Posts Tagged ‘Dragerton Utah’

Clarence Mayhew – early Kaiser Permanente architect

posted on May 31, 2016

Lincoln Cushing
Heritage writer

Part one of two parts – Walnut Creek, Dragerton, and Fontana

 

 “Hospital design is sort of a hobby of mine.”
—Sidney Garfield, MD, New York Times Magazine, April 28, 1974.

Sidney Garfield and architect Clarence Mahew, looking at drawing of planned Panorama City hospital, 1965 [circa]

Dr. Sidney Garfield and architect Clarence Mayhew looking at illustration of planned Panorama City hospital, circa 1965

Although Kaiser Permanente’s founding physician certainly had a passion for hospital design, and often served as a consultant, professionals were hired when it came to actually bringing these complex structures into being. One of the organization’s most significant architects was Clarence William Whitehead Mayhew (1906-1994).

Mayhew’s career began in 1922 as a draftsman at the San Francisco firm of Arthur Brown, Jr.. He traveled abroad to study at Paris’ Ecole des Beaux-Arts between 1922 and 1925, and returned to the Francisco Bay Area, where he graduated from the University of California at Berkeley School of Architecture in 1927.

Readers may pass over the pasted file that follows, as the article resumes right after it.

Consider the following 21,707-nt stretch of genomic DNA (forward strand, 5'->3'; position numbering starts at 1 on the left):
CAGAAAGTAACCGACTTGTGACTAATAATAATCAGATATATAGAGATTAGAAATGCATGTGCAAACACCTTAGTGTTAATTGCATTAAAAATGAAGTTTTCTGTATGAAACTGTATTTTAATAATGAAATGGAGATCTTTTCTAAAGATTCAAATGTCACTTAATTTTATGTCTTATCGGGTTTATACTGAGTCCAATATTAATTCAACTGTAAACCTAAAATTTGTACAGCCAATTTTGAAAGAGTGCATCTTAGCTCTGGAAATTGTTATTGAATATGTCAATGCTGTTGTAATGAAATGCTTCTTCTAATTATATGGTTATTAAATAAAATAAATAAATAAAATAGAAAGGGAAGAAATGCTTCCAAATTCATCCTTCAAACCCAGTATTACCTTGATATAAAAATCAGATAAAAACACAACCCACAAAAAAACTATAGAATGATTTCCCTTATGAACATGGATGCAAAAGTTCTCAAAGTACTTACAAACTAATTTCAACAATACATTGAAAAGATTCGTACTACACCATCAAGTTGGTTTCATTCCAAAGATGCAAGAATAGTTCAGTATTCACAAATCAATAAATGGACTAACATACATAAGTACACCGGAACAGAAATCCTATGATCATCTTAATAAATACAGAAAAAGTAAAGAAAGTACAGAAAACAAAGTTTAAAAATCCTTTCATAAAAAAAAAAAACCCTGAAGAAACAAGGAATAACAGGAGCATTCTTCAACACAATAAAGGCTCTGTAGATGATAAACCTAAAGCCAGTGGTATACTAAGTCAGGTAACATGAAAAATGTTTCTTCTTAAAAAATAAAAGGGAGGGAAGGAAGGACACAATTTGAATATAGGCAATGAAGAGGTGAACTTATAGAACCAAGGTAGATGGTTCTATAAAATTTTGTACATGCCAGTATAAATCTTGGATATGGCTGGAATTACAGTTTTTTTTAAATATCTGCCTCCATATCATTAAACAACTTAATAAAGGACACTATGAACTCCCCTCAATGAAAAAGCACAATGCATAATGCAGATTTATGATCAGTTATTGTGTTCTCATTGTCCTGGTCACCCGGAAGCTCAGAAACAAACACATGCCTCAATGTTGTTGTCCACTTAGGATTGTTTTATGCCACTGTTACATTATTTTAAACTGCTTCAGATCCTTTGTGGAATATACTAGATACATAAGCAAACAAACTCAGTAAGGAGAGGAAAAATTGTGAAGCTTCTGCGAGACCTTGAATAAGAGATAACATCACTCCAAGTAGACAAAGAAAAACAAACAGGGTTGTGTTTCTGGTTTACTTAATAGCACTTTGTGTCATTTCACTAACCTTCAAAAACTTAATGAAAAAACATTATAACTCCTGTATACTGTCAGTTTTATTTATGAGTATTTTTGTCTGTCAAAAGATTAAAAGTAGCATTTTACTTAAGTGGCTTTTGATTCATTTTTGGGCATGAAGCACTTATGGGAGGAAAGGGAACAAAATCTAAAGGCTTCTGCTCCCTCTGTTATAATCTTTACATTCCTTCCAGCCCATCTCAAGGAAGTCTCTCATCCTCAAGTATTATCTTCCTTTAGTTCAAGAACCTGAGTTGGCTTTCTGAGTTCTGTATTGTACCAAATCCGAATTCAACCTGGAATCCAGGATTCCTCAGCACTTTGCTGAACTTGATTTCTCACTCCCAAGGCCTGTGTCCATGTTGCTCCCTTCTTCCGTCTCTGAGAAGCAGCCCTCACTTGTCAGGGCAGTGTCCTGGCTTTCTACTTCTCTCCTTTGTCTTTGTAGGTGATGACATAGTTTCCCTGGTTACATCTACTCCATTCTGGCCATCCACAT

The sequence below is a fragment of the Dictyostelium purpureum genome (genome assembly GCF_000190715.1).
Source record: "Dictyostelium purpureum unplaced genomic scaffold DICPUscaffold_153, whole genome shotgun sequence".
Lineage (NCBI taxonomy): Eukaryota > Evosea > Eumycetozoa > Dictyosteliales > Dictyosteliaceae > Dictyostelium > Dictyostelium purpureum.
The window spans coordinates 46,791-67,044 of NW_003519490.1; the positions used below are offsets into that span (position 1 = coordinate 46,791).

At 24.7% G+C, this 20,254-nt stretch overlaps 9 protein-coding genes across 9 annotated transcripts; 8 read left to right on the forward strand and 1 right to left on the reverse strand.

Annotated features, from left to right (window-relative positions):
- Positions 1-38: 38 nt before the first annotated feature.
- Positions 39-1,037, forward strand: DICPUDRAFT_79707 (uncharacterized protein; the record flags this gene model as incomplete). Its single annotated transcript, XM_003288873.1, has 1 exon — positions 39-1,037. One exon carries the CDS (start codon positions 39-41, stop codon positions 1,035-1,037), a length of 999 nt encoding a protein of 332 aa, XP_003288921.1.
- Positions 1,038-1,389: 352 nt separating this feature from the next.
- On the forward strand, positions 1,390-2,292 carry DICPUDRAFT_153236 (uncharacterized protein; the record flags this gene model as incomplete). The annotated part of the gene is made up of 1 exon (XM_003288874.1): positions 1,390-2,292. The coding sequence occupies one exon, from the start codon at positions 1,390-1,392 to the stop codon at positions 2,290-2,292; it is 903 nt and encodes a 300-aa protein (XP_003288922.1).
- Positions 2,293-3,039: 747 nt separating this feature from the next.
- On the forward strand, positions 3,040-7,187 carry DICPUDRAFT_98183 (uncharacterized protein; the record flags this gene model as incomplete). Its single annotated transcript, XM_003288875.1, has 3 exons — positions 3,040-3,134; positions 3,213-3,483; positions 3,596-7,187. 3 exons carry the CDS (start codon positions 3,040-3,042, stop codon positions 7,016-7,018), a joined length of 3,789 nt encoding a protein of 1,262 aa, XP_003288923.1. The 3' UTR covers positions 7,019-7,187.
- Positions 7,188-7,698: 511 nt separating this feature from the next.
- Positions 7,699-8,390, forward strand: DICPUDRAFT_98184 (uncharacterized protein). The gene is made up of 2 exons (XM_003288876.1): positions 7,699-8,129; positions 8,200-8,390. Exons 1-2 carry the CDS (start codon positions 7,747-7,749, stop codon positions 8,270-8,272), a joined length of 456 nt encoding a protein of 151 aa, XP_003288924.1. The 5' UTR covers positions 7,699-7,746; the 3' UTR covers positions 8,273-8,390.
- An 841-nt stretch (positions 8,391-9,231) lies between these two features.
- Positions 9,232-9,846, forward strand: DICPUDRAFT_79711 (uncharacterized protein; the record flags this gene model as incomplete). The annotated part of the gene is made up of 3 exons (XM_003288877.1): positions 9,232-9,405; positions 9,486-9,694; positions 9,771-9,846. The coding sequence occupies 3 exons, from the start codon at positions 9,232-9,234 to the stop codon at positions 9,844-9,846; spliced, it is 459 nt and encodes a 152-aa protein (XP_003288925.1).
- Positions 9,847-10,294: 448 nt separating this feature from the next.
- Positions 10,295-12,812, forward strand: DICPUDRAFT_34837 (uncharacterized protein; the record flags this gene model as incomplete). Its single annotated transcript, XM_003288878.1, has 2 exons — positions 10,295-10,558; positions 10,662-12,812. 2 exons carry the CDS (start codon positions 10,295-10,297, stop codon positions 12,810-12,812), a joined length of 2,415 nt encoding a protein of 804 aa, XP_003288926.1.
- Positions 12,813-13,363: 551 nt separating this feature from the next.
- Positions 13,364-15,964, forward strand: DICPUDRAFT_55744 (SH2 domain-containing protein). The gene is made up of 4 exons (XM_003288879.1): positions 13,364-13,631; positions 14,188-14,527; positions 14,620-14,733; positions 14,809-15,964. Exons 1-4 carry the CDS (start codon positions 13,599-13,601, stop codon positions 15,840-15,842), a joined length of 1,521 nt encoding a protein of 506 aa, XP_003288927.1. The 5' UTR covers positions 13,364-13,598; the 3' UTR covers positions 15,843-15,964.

He remained in the Bay Area began a long and distinguished career. Mayhew designed homes, including two in scenic Big Sur and Los Angeles for Lucille and David Packard (co-founder of the multinational information technology company Hewlett-Packard). Among his institutional commissions were the Aurelia Henry Reinhardt Alumnae House at Mills College (Oakland, Calif.), the Alumni House at U.C. Berkeley, and a racetrack in Lima, Peru.

But it was his design of early Permanente Foundation hospitals that is the foundation of his legacy.

Planning for Health newsletter  1952-10

Sketch of future Walnut Creek Medical Center, Planning for Health newsletter October, 1952